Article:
Something I’ve always taken for granted is being biracial. My mom is a Pacific Islander, and she was born and raised on Guam:
My dad, on the other hand, has Scandanavian and Irish roots and grew up in a Southern Baptist family.
I never thought about it much as a kid, not because I lived in a particularly diverse neighborhood (which I did from 6 to 16), but because no one made a big deal out of it. Admittedly, I did have a short stint in 1st grade where I was absolutely convinced that I was 1/3 Korean. Don’t ask me why. I wrote about it in my diary, including drawings of pie charts for visual reference. It’s no wonder people always said I was a “unique” child.
Then I started high school at a very small private institution where the other kids had no qualms about asking, “So…what are you?” (Needless to say, this was again a frequent inquiry when I went to college at yet another very small private institution.) Suddenly I was hyper-aware of my biracial status, and it took awhile for me to calm down and accept the fact that I’m as blended as a Frappaccino. To be clear, I have never felt “discriminated” against for being biracial or being a “minority.” Actually, one of the perks is that I have the exemption to make potentially offensive jokes about minorities because, technically, I’m one of them. (Although obviously it’s always lighthearted and in jest.) The biggest difference I’ve ever noticed has been at home. Were it not for these telltale signs, I may have grown up thinking I was just your average suburban white kid.
20 Signs You’re From a Culturally-Blended Family
- There are multiple rice cookers in your kitchen.
- Strangers will try to guess your ethnicity. Apparently these people do not consider it offensive. You don’t see me trying to guess the natal gender of “Pat,” your sexually ambiguous spouse,” do you?
- As a kid, you were taught to call genitals by friendly euphemisms…in a foreign language.
- In any photo with your extended family, you stick out like a sore thumb.
- When you go to the beach with your white friends, you end up four shades darken than them. Even though they were greased up with tanning oil and you slathered yourself in SPF 50.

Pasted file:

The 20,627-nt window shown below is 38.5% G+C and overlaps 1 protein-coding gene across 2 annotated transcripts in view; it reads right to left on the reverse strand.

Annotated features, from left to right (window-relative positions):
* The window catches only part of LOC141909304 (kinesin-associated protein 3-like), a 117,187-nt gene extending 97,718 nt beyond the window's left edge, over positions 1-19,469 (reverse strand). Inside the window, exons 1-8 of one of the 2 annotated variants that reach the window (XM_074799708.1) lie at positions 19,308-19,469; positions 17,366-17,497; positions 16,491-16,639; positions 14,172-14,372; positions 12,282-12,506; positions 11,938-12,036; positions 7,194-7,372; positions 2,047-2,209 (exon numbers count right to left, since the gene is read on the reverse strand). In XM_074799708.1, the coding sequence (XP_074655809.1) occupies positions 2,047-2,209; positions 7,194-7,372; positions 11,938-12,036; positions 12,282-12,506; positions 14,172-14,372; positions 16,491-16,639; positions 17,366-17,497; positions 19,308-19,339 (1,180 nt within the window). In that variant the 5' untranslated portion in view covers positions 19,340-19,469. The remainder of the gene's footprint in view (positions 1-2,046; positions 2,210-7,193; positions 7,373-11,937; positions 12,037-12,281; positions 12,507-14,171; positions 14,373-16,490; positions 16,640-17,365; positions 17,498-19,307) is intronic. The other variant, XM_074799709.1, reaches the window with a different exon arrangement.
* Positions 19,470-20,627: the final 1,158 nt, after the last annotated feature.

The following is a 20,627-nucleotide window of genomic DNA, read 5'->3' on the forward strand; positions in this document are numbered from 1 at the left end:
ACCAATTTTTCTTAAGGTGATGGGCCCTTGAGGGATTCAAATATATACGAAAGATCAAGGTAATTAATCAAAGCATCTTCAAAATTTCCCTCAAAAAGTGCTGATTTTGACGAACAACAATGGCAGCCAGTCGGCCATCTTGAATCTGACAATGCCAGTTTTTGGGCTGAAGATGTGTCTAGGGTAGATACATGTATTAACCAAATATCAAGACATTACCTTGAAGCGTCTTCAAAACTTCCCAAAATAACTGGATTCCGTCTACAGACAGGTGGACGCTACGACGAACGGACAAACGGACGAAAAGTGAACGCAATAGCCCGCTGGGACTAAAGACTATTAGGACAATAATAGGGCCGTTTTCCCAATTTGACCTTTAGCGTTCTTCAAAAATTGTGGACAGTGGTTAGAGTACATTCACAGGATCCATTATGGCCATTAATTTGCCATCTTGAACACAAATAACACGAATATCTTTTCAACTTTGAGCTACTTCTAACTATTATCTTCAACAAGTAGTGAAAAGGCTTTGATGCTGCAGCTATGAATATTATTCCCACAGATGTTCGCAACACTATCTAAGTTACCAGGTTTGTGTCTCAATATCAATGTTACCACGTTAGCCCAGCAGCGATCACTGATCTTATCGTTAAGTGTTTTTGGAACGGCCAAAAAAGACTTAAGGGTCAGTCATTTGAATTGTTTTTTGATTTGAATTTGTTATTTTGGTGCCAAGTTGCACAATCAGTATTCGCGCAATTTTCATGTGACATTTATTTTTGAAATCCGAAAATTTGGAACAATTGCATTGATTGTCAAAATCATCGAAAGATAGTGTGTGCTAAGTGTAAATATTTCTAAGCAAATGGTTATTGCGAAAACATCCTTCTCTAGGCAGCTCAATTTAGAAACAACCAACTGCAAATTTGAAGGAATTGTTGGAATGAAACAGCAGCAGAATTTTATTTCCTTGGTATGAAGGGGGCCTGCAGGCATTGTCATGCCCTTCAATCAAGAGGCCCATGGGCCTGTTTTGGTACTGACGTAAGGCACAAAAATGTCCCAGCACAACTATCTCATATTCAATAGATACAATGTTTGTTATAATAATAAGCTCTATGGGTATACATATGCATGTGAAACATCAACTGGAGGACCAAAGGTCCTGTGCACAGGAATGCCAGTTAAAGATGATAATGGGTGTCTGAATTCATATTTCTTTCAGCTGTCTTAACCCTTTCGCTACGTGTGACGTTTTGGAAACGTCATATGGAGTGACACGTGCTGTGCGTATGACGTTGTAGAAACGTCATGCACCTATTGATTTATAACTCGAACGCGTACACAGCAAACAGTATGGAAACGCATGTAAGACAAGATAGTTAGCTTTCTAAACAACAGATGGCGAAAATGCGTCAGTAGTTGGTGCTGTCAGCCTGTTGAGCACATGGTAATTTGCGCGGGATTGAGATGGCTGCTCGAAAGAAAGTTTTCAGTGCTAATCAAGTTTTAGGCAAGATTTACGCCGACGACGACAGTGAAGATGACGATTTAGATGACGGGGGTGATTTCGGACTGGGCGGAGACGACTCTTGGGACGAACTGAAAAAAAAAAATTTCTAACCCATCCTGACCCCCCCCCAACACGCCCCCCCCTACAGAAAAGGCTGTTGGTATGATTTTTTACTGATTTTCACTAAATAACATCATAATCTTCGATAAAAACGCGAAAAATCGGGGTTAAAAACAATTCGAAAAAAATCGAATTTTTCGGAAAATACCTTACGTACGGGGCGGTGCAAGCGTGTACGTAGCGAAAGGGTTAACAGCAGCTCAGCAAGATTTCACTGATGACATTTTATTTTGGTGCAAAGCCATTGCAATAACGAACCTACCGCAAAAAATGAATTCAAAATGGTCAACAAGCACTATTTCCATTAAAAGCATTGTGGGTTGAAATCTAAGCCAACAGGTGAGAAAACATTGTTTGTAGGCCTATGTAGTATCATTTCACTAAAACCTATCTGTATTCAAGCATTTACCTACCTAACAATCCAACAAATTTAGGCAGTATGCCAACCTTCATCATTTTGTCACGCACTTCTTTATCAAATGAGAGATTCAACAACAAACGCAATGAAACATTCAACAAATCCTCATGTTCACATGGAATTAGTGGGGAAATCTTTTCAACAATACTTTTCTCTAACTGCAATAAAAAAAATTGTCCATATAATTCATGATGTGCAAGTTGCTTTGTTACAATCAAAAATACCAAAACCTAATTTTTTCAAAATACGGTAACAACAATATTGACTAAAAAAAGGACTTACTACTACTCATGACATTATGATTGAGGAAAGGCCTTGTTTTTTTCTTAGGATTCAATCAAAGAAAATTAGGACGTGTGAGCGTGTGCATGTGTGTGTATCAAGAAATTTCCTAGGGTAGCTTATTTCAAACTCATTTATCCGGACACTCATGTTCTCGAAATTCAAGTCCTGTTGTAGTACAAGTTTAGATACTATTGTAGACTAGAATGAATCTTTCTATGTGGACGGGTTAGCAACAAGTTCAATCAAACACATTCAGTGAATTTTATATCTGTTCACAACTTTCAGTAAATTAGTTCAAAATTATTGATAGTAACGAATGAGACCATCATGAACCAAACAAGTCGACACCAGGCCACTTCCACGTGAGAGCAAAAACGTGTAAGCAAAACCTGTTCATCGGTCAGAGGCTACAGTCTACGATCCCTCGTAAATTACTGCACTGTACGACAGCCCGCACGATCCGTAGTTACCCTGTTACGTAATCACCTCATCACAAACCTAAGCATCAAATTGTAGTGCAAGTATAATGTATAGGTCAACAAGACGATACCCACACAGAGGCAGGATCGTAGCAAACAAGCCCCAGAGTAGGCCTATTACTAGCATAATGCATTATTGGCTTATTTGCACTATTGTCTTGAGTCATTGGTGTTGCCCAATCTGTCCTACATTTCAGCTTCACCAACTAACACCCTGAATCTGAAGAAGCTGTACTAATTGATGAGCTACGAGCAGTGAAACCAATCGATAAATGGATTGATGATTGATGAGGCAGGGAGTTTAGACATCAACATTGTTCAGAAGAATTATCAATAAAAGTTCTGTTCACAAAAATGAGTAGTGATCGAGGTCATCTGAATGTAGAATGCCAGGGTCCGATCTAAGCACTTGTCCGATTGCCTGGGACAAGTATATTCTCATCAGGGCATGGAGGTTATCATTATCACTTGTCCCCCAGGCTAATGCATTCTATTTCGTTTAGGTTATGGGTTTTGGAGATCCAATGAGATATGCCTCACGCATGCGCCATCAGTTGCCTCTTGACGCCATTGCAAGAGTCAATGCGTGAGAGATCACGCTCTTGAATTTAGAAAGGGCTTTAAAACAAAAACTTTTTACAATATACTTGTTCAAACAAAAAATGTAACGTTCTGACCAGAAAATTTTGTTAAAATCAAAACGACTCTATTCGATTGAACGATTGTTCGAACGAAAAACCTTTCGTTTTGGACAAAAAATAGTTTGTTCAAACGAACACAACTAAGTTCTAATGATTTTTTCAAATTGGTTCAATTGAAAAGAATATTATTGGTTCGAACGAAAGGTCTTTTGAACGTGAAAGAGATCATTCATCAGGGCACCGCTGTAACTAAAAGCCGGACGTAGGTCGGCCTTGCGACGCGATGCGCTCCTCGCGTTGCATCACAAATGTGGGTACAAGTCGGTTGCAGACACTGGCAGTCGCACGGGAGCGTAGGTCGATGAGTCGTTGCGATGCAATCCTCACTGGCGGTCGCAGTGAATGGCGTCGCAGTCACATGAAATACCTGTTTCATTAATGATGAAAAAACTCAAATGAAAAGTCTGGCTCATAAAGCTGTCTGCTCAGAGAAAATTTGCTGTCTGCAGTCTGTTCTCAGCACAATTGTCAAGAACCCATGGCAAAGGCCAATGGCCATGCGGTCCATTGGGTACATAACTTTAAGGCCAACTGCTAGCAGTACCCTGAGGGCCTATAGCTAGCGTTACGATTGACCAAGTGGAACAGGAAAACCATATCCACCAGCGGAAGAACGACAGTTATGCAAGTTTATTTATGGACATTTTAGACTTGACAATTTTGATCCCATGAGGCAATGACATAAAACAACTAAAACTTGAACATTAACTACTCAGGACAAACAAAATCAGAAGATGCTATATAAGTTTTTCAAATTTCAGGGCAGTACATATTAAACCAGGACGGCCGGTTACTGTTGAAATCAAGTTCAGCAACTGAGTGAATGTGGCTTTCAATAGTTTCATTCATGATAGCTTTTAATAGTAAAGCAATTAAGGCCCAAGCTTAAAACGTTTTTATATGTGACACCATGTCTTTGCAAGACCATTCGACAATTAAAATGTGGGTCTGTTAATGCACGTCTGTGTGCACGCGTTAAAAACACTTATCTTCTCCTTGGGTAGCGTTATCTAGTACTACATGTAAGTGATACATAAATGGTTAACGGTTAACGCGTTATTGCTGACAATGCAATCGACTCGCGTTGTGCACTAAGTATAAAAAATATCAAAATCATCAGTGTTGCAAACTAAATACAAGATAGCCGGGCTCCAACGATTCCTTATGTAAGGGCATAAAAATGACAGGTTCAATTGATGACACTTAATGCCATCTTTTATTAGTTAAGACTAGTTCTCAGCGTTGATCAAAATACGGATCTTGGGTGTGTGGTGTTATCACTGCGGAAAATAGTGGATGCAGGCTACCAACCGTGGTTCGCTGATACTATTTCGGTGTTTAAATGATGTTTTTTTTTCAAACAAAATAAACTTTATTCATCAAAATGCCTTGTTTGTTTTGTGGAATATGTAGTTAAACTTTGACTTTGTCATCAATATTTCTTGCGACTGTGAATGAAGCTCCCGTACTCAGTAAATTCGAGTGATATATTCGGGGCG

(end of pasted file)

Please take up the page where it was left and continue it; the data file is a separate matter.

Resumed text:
- On the flip side, sunburns are a foreign concept to you. But when they do happen, you feel like your genetics have somehow failed you.
- Fried rice for breakfast is not a strange concept.
- You are significantly taller than most of your relatives on one side of your extended family and/or significantly shorter than those on the other side of the family.
- As a kid, you always felt a special fondness for Pocahontas and/or Jasmine. Mulan was so surrounded by traditional Chinese culture that you – with your cultural upbringing being so thoroughly mixed, like the product of a metaphorical Magic Bullet – found it hard to relate. (And really, you were really more interested in the Spice Girls by the time Mulan came out on VHS.)
- One of the biggest challenges in your life is teaching your parent(s) that SPAM is not a food group.
- You often find yourself explaining the geographical location of the obscure country/territory where your parent(s) were born.
- Growing up, anyone older than you was called “Auntie” or “Uncle.” Later in life, you would learn that these people are technically second cousins, relatives by marriage, exchange students, and/or housekeepers.
- People are particularly shocked when you tell them you are from the South.
- You have relatives who do competitive hula dancing, and relatives who make coconut bras. Yes, people wear them, and no, not in an ironic way.
- Your less-brown side of the family has sometimes remarked about how exotic you are/look.
- Your less-white side of the family has sometimes remarked about how “haole” (white/whitewashed) you are/look.
- People will often ask if you “speak another language?” (Yes, because all brown people speak another language.)
- But really, you could be blindfolded and still tell which side of the family you’re visiting just by hearing the language and/or accents. And the smell of SPAM cooking, obviously.
- Sometimes you wonder how people who are not biracial can tell the difference between both sides of the family. Don’t they all look alike?
- And, of course….one of the most frequent questions you hear is, “So, what are you?”